Magnetic Flowers, People Person Release New Albums

About two weeks ago the long-awaited (well, at least I’ve been waiting for it for a long time) new album from Columbia, SC’s Magnetic Flowers was posted online somewhat quietly, and I’ve been absorbing it since then. This week marks a slightly noisier new release from another Columbia-based band, People Person. The one-two punch of this potent pair of local bands packs some serious potential and at the least shows the depth of talent and forward-thinking musicians in this sometimes backwards town.

magnetic flowers old cold

Magnetic Flowers’ latest Old, Cold, Losing it is true to their densely elliptical, wordy and inspiring past work while building on that foundation with new sonic techniques. It’s almost not fair to compare the new songs with the band’s prior work since those earlier songs have lived in our ears locally for long enough to become sing-along anthems at their live shows, but I’ll just say that there are a few tunes here that will certainly rise to that status with time. “Dial Tone (…)” jumps out immediately with lines such as “I hope when I’m dead that my books will be read,” repeated with multiple voices and variations on the same theme like an indie-rock “Row, Row, Row Your Boat” singing round.

It’s on “Trout Fishing In America (If a Man Can Eat An Airplane)” where things start to get weird, as the spare synth-like guitar and keyboard figure blips and bleeps under singer Pat Funk relating a bleary-eyed, psychedelic dream of a story. Of what, I have no idea, but it’s compelling in its oddity.

“Whittle It (God Bless You Ernest Becker)” is another aural soundscape with voices used more like instruments in the mix, atop spare percussion and some theremin-like noises.

Just when you thought the band’s post-Replacements spunk had been subsumed by esoteric production values and highfalutin’ concept, “Dirty Grounds (Old, Cold)” rips out of the ether with a breakneck tempo and bastardized Simon & Garfunkel style  “ba-da-da-da-da” on the quickly building choruses, until the breakdown collapses into lines that culminate, “I’m laughing now, because I finally remembered how…”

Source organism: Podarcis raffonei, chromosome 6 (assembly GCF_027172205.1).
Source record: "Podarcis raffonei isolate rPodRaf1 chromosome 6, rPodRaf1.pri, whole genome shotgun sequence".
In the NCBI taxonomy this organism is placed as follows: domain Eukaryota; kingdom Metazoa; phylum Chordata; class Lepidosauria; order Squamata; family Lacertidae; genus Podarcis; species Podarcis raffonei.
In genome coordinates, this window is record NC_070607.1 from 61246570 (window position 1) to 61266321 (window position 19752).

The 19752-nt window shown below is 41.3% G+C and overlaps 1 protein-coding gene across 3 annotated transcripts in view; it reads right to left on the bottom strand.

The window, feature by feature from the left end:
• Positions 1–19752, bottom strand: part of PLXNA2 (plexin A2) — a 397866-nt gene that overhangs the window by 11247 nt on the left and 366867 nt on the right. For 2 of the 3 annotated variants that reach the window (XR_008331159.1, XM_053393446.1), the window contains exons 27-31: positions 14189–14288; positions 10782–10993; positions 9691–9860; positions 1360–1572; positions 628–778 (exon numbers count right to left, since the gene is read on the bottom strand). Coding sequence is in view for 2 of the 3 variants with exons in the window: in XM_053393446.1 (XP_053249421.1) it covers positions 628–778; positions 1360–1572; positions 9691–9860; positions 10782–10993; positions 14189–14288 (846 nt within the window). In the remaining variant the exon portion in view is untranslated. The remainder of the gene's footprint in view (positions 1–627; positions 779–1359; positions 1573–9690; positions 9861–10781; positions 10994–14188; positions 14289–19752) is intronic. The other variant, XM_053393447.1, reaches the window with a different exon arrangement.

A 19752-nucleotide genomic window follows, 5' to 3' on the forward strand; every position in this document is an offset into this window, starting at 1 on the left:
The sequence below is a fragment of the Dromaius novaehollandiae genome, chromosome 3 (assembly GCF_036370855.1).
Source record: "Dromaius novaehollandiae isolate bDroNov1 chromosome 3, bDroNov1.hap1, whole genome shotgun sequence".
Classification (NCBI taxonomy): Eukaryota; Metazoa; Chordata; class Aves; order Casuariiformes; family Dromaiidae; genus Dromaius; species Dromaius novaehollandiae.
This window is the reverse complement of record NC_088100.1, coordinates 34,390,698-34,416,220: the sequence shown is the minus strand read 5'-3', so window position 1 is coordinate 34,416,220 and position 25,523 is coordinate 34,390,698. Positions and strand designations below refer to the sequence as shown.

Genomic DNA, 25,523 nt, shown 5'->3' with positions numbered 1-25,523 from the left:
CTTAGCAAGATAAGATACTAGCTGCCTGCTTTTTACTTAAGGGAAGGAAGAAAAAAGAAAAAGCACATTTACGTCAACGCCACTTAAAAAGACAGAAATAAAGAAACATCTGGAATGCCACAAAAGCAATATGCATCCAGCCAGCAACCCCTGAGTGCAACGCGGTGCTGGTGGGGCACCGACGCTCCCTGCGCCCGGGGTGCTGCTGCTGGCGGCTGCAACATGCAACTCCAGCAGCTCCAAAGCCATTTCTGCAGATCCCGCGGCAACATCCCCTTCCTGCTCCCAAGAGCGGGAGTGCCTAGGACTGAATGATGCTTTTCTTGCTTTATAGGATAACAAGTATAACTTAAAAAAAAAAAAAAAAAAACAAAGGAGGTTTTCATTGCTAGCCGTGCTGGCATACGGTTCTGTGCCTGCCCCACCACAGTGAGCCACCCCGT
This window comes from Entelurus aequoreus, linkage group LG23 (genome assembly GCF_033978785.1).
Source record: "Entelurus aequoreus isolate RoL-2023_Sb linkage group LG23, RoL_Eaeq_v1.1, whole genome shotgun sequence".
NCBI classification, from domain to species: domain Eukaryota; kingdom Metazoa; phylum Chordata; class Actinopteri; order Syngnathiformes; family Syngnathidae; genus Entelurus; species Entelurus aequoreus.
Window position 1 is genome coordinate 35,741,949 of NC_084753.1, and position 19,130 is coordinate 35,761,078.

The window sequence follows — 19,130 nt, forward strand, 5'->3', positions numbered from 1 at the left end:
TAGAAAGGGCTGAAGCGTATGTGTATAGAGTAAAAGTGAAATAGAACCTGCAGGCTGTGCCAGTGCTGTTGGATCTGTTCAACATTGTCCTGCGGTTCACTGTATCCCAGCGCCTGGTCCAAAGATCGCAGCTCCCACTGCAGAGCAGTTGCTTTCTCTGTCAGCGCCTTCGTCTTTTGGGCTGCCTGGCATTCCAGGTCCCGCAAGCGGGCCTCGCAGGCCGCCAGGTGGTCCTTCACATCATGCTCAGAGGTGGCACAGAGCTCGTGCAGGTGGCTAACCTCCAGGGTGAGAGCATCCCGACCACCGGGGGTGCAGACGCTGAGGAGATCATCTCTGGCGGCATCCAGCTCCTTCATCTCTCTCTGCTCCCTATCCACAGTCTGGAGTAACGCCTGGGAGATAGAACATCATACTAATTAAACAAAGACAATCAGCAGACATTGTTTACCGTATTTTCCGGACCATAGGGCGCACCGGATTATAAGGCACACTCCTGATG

This one’s going to take a while to sink in fully, but the joy of discovery that has marked my consumption of previous Magnetic Flowers songs will no doubt repeat here, with the bonus that the production values are the best the band’s ever come up with, thanks to Jay Matheson at the Jam Room and a crisp, clear mastering from Kenny McWilliams at Archer Avenue.

 

 

 

Dumb Supper Album Art

People Person is fronted by the punk pixie persona of Jessica Oliver (also the drummer for Can’t Kids), someone I once described as Shirley Temple on acid. Her Goldilocks-style appearance is deceiving, however, as she can snarl and spit cutting couplets with ease. For much of the new album, Oliver tends more toward the sweeter-sounding side, indulging in fuzzy girl-group sounds that borrow from surf rock, the Ronettes, and the Pixies. Like another sonic signpost, Dinosaur Jr., there are melodies in the mayhem that will have you humming along to tunes such as “Portions For Fatties” or “I’m Slimy”, and the production is clean enough to finally hear what Oliver can do as a vocalist, which is quite a bit.

It’s the variety of sounds and textures that surprises the most. The knowing, sly technique of “It Bugs Me, It’s Nothing” melts into the multi-tracked vocals of “Up and Done It”, which boasts a Breeders-worthy bassline from Adam Cullum (Also a member of Magnetic Flowers and Can’t Kids), and then there’s the quiet paisley pop of “Frances”, like a refugee from the 80’s Southern California psychedelic college rock scene.

Whether it’s the new sounds from old favorites Magnetic Flowers, or familiar influences via a new voice in Jessica Oliver of People Person, either way it’s a great indicator of the creatively vibrant indie rock scene that is present in Columbia currently.

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